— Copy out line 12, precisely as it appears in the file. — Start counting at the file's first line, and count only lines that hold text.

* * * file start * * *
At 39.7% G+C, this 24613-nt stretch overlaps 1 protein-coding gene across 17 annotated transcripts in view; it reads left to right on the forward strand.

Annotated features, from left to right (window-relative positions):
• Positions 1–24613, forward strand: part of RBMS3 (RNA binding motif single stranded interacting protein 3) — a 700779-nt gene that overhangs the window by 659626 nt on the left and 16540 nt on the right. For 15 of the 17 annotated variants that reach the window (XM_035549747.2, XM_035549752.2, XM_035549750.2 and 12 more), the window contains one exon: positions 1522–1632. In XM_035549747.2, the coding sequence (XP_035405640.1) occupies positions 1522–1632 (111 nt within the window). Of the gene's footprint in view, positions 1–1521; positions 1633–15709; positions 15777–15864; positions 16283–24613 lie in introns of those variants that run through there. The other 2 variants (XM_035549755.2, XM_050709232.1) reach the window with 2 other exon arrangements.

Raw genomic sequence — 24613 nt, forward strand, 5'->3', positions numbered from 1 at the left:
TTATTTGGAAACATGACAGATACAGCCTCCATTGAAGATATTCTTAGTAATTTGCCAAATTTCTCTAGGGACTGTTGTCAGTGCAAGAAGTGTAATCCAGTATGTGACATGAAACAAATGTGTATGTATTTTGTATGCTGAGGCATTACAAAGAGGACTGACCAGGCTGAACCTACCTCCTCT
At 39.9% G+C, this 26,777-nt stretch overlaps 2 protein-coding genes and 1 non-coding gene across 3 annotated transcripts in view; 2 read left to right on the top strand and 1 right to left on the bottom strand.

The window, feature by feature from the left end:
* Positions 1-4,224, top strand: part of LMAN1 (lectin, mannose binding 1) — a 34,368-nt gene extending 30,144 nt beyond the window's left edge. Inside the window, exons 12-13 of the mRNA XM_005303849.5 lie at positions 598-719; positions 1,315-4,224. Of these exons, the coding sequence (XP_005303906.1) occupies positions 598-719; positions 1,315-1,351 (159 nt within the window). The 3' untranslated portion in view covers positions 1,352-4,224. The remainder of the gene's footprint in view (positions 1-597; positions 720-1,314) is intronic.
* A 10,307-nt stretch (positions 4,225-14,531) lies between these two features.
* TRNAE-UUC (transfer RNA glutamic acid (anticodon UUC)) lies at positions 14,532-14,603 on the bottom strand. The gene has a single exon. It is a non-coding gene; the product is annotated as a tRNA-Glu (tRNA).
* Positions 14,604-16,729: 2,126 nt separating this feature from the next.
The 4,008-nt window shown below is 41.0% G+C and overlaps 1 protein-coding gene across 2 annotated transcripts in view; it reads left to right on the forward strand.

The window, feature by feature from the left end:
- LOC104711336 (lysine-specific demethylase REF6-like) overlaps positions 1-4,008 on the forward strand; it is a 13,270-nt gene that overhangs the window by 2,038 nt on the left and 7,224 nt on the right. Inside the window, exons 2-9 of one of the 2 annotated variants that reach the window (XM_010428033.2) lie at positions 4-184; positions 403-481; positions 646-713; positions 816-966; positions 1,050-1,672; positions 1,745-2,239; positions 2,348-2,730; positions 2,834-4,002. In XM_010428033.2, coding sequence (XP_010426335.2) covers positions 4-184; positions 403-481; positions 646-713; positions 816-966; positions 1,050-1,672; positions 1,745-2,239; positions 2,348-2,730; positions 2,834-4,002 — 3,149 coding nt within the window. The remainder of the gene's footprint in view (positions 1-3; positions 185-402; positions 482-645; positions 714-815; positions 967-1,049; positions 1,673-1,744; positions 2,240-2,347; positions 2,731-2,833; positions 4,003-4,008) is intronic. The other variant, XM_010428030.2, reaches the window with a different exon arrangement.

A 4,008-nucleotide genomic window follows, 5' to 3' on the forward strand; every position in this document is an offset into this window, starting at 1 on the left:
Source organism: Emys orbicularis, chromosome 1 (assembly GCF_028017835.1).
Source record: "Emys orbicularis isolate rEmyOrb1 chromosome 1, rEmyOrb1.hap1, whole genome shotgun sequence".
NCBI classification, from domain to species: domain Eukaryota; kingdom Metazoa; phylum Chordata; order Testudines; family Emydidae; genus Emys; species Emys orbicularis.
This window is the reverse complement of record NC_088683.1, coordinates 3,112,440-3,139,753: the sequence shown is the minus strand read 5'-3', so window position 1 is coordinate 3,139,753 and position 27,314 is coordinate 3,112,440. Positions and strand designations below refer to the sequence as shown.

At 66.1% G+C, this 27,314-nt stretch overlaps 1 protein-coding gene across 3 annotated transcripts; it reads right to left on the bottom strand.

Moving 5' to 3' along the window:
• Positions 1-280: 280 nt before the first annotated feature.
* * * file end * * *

The 4,008-nt window shown below is 41.0% G+C and overlaps 1 protein-coding gene across 2 annotated transcripts in view; it reads left to right on the forward strand.